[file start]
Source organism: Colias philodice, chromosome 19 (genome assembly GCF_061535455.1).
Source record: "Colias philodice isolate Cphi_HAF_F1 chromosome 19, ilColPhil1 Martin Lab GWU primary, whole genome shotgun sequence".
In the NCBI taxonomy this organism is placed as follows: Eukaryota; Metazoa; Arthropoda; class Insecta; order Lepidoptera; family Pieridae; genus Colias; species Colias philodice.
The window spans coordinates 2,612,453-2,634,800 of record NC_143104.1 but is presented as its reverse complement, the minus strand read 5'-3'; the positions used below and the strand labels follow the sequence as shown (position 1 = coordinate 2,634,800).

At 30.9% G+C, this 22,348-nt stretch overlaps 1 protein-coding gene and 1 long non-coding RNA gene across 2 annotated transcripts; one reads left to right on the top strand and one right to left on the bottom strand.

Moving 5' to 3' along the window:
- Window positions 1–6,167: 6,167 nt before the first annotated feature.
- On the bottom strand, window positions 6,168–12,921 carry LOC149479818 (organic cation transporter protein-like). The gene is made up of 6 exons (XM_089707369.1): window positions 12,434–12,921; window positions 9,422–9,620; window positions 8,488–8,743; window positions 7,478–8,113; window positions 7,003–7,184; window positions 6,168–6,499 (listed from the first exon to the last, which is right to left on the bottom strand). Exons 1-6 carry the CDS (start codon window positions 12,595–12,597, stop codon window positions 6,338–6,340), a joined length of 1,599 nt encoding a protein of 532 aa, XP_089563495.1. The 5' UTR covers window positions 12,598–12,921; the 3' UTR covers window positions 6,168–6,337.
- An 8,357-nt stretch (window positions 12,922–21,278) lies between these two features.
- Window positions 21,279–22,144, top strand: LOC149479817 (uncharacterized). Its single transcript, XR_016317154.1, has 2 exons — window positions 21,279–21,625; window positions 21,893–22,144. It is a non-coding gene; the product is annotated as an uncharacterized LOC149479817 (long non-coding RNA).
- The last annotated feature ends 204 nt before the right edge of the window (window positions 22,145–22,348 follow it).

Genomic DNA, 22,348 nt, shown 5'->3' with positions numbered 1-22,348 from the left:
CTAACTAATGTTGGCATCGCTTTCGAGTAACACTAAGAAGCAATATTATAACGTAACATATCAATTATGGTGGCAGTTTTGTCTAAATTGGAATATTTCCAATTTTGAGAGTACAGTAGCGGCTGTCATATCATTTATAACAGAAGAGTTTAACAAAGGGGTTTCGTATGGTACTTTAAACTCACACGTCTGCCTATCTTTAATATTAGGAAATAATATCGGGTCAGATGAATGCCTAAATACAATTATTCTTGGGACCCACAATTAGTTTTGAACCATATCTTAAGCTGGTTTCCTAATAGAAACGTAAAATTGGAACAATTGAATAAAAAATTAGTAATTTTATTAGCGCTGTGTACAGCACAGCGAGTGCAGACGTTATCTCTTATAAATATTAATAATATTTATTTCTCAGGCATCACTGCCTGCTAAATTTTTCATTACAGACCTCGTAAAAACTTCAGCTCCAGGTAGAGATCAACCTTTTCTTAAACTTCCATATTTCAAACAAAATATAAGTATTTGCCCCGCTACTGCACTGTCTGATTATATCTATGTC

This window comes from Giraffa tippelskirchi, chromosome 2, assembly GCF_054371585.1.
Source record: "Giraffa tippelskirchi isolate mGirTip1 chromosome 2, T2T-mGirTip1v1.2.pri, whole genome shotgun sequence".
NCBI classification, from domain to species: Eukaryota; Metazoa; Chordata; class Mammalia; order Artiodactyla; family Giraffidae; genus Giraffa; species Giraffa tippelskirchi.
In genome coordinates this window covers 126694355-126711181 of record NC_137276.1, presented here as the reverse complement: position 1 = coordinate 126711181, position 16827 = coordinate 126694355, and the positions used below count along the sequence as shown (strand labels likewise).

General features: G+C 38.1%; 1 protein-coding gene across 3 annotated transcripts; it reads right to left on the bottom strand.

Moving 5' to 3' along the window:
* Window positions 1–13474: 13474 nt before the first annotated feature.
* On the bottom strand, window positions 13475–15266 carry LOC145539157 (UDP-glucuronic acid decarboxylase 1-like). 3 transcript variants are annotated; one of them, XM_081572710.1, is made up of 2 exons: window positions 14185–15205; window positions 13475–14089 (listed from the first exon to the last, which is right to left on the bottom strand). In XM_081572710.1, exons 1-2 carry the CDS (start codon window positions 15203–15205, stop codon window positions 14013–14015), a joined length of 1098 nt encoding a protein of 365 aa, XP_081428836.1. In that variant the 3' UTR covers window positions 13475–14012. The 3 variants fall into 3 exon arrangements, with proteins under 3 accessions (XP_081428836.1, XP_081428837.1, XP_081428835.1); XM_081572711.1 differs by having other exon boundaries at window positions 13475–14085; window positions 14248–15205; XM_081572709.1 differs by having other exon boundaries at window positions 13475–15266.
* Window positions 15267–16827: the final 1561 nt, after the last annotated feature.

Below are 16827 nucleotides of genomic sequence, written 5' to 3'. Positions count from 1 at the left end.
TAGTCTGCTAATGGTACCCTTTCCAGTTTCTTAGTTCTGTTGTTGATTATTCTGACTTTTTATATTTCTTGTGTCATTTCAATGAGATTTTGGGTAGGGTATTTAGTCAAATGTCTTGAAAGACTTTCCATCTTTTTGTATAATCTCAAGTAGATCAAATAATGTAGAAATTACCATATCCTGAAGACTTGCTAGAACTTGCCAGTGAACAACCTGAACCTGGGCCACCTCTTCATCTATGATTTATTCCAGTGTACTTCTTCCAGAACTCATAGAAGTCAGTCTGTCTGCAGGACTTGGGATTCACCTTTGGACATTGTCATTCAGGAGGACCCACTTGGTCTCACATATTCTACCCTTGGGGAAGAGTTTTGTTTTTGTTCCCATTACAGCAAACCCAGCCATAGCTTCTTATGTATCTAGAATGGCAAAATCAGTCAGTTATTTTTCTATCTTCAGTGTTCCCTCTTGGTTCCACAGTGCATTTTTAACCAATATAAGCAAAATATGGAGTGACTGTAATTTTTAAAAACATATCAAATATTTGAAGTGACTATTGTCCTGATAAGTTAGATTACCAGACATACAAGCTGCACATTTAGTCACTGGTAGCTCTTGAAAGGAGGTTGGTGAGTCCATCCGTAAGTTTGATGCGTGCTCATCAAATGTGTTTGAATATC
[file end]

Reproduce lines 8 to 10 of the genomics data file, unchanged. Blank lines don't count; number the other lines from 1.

- On the bottom strand, window positions 6,168–12,921 carry LOC149479818 (organic cation transporter protein-like). The gene is made up of 6 exons (XM_089707369.1): window positions 12,434–12,921; window positions 9,422–9,620; window positions 8,488–8,743; window positions 7,478–8,113; window positions 7,003–7,184; window positions 6,168–6,499 (listed from the first exon to the last, which is right to left on the bottom strand). Exons 1-6 carry the CDS (start codon window positions 12,595–12,597, stop codon window positions 6,338–6,340), a joined length of 1,599 nt encoding a protein of 532 aa, XP_089563495.1. The 5' UTR covers window positions 12,598–12,921; the 3' UTR covers window positions 6,168–6,337.
- An 8,357-nt stretch (window positions 12,922–21,278) lies between these two features.
- Window positions 21,279–22,144, top strand: LOC149479817 (uncharacterized). Its single transcript, XR_016317154.1, has 2 exons — window positions 21,279–21,625; window positions 21,893–22,144. It is a non-coding gene; the product is annotated as an uncharacterized LOC149479817 (long non-coding RNA).